After I saw Mike make those first rolls at the Marine Stadium in 1991, I was on a mission to do them too. Mike was always an inspiration to my riding, and now he had a 3 year head start. It was time to fly!


1992  interview with Mike Murphy : The father of hot dog slalom skiing & the  co-inventor of the Air Chair


1992 Air Chair ride with co-inventor Mike Murphy, with commentary


I knew that my background in kneeboarding and freestyle jumping would be a huge advantage. I decided to ride for one year before trying a flip. I had a healthy respect for the Air Chair after my injury riding the prototype, so I figured that really learning how to control the foil during jumps and recoveries would be key to my future success.

In the early 1990s I spent a lot of time skiing in “the hot water channel”, a 200-foot wide brackish ski spot that was a favorite of Long Beach locals. The nearby Edison factory pumped in water from the channel, used it to cool off their generators, and dumped it back into the channel. The water was warm, even in winter, but we tried not to think about all the pollution from the urban runoff upstream.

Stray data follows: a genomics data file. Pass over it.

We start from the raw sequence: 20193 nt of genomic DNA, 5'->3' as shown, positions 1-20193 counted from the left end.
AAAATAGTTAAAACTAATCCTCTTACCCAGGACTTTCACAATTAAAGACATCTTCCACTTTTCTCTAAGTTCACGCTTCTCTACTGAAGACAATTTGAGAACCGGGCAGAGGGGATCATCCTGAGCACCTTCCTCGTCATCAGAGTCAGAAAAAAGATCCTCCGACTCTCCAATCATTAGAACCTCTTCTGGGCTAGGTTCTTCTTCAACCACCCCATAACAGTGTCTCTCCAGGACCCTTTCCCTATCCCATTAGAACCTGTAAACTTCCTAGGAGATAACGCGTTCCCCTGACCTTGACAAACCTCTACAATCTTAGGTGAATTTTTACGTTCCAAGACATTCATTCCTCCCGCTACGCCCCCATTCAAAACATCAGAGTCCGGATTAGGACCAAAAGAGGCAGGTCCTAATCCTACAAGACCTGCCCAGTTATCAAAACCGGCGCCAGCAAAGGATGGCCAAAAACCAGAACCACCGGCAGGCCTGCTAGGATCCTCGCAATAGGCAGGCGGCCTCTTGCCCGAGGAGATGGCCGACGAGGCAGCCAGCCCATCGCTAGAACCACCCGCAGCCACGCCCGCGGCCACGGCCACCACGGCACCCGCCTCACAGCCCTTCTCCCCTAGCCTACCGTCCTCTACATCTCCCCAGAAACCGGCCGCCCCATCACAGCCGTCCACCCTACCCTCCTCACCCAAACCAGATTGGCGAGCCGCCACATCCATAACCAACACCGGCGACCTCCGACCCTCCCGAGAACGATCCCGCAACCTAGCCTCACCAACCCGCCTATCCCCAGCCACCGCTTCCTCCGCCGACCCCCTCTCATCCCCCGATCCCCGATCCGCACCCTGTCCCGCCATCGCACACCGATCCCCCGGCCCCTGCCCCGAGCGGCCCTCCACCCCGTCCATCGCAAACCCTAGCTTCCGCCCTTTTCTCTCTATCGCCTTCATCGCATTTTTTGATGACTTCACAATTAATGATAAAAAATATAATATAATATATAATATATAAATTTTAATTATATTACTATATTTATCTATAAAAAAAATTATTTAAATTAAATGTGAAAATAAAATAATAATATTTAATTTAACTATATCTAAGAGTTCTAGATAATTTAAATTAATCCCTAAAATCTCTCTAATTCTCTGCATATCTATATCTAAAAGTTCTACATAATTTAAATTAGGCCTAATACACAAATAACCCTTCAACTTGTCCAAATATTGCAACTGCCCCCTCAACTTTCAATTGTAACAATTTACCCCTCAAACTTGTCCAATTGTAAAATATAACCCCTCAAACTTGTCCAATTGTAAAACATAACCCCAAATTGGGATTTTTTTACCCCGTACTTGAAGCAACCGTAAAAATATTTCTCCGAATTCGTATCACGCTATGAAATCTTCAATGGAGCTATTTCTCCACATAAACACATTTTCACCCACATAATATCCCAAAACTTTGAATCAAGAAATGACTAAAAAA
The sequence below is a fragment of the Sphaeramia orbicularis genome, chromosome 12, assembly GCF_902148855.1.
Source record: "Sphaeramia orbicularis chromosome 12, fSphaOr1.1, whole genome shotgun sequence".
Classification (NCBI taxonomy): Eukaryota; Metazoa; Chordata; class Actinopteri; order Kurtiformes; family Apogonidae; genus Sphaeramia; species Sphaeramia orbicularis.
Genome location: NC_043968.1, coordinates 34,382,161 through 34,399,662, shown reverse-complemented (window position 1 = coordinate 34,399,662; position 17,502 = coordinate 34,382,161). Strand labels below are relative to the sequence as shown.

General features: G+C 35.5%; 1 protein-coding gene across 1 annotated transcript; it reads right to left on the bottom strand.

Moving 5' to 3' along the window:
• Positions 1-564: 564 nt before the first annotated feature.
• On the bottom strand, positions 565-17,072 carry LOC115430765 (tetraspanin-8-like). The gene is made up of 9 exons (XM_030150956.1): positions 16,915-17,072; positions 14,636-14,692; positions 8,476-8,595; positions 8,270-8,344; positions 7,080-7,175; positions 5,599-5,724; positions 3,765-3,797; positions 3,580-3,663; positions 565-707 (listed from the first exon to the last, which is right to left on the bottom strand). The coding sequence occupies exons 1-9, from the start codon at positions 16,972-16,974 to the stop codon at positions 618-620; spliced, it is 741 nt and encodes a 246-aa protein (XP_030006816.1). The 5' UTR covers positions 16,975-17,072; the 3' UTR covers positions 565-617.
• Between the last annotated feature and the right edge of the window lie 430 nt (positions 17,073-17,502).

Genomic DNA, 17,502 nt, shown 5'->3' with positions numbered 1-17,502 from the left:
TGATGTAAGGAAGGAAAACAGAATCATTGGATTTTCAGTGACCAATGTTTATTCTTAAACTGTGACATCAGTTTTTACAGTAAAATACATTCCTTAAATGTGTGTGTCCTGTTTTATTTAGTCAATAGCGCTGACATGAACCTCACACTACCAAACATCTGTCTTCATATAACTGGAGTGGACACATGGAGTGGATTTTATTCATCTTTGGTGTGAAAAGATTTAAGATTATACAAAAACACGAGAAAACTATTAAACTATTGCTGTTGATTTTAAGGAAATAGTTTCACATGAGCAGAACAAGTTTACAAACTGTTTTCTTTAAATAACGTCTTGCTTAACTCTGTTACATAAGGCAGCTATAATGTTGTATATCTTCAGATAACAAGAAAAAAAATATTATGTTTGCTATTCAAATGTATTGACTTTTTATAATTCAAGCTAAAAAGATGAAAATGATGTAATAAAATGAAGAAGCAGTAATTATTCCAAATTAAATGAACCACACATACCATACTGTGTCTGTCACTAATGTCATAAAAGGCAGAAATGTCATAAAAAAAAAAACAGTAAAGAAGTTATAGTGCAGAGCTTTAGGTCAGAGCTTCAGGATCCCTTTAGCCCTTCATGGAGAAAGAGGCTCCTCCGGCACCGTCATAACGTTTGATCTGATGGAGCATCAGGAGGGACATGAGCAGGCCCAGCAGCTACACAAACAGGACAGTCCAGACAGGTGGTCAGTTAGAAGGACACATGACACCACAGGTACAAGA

It was a big temptation to try some flips before my year was up, but I kept to the plan. My day finally came in 1992 with a ride on Canyon Lake, CA with uncle Mike. He had left the River, and was living in Canyon Lake. I started out by trying a trick that no one was making on the foil: a wake frontside roll. The motions were just like on a kneeboard, but the takeoff was delayed and the hang time was much longer. I landed my third try, and in less than a lap I figured it out while making a dozen in a row. It was exhilarating to be the first one to land a new trick, and I already knew that many others would do it too in the years to come.[i] That same day I also landed Mike’s wake backside rolls and air back rolls; all with no major crashes. All my work leading up to my big day of flipping had paid off.